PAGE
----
But it’s a flawed narrative. Many scenes take up space and reflect what you’d see in a movie. They don’t drive plot, reveal character, or restate theme. Also, all the events happen without being tied together, so it gets long and boring when the characters don’t want anything except to survive.

It’s like a Transformers movie: every scene is framed as MAXIMUM importance… which means nothing is important.Things happen, but you don’t care. It’s not a character-based story, it’s event, then event, then event. There’s no quiet scenes where we get a chance to absorb the impact. There’s sort of a beginning but there’s no middle or ending. The imagery provides information that isn’t necessary, like reading a book while listening to a different one. It’s all spectacle and no information.

Star Wars: From a Certain Point of View by various authors

This is an anthology of short stories that tells the story of Star Wars, but from the point-of-view of all the little characters that don’t matter. Like the Jawa that finds R2-D2, the Tusken Raider that cold-cocks Luke, various droids and rebels, even the stormtrooper that bonks his head on the doorway. All the parts that didn’t even earn scale.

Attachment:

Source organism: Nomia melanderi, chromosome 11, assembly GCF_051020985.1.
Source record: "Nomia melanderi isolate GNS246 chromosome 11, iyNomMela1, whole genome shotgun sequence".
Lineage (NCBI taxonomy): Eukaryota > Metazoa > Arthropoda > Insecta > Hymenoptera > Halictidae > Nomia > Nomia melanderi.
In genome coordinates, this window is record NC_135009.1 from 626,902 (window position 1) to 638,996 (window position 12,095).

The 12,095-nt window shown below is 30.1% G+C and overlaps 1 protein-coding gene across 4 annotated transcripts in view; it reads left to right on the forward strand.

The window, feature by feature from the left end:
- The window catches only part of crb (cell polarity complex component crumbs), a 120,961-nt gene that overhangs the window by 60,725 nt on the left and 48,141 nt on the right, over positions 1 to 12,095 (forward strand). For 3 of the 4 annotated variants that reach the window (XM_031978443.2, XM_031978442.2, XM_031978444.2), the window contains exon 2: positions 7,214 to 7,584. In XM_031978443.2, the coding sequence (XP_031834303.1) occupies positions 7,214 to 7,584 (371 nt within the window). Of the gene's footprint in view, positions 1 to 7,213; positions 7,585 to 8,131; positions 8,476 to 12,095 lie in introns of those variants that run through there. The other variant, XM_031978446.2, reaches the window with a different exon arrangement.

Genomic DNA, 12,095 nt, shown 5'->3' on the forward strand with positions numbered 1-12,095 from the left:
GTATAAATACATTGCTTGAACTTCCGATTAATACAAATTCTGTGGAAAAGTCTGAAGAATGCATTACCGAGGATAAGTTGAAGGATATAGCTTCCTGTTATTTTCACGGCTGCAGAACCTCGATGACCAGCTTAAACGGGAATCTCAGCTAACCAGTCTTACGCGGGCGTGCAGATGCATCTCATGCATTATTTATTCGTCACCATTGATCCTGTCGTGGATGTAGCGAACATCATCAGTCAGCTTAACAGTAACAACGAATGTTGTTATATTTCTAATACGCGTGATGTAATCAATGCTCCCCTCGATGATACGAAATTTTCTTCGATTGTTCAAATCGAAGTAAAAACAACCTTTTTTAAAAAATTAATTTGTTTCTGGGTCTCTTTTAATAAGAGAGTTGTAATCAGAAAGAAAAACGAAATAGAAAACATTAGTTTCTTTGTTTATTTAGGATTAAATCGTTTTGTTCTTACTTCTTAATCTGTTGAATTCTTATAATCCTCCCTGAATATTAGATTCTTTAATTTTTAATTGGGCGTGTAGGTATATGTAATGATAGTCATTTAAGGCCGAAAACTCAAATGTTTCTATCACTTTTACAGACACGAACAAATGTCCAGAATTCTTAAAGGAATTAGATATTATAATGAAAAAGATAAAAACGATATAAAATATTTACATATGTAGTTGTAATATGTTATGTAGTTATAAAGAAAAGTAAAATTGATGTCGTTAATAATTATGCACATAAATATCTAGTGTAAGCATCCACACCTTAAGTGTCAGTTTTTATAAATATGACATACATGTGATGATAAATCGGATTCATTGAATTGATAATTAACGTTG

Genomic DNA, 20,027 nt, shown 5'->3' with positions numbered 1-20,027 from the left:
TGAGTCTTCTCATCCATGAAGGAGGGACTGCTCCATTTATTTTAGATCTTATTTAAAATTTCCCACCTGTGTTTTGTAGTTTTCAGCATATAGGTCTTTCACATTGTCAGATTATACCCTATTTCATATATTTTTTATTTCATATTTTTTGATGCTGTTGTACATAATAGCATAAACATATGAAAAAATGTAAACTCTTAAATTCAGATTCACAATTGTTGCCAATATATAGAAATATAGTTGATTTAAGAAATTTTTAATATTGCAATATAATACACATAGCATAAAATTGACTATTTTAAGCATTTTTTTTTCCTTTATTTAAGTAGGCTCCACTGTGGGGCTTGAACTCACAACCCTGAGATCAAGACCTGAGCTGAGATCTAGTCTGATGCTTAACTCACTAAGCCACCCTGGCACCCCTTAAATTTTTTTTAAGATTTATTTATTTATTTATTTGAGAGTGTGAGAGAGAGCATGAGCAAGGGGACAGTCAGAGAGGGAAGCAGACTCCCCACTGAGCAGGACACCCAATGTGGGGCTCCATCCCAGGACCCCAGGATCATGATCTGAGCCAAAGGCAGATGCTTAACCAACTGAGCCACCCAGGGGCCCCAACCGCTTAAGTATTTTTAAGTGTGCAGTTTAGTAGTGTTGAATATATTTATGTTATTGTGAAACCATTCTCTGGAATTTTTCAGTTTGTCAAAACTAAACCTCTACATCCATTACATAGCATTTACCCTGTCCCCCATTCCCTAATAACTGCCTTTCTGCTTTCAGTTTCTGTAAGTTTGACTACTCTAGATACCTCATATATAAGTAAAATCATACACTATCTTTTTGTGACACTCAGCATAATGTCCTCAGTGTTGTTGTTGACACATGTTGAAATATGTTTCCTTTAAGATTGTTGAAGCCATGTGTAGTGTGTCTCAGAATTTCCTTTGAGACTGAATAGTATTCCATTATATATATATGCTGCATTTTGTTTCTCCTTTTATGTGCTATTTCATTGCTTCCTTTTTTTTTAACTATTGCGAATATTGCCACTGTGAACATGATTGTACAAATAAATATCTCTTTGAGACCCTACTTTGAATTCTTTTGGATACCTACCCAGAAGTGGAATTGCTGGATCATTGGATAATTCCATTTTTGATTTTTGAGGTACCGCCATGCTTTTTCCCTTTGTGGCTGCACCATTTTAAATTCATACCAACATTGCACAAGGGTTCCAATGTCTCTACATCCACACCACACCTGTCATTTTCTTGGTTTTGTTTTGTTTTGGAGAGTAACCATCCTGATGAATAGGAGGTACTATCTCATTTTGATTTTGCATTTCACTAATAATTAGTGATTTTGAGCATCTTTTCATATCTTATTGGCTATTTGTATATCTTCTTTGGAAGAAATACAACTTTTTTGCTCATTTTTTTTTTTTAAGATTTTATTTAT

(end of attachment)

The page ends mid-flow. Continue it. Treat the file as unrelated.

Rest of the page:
It’s actually one of the better short story collections I’ve read. Maybe because A) there’s one unifying element tying them all together and leading to a conclusion and B) it’s Star Wars. It was enjoyable, but not pull-you-in enjoyable. There is a LOT of time spent on Tatooine. I think there’s a story for every character in Mos Eisley. If you like Star Wars, this is definitely worth looking into.

Eric J. Juneau

Eric Juneau is a software engineer and novelist on his lunch breaks. In 2016, his first novel, Merm-8, was published by eTreasures. He lives in, was born in, and refuses to leave, Minnesota. You can find him talking about movies, video games, and Disney princesses at http://www.ericjuneaubooks.com where he details his journey to become a capital A Author.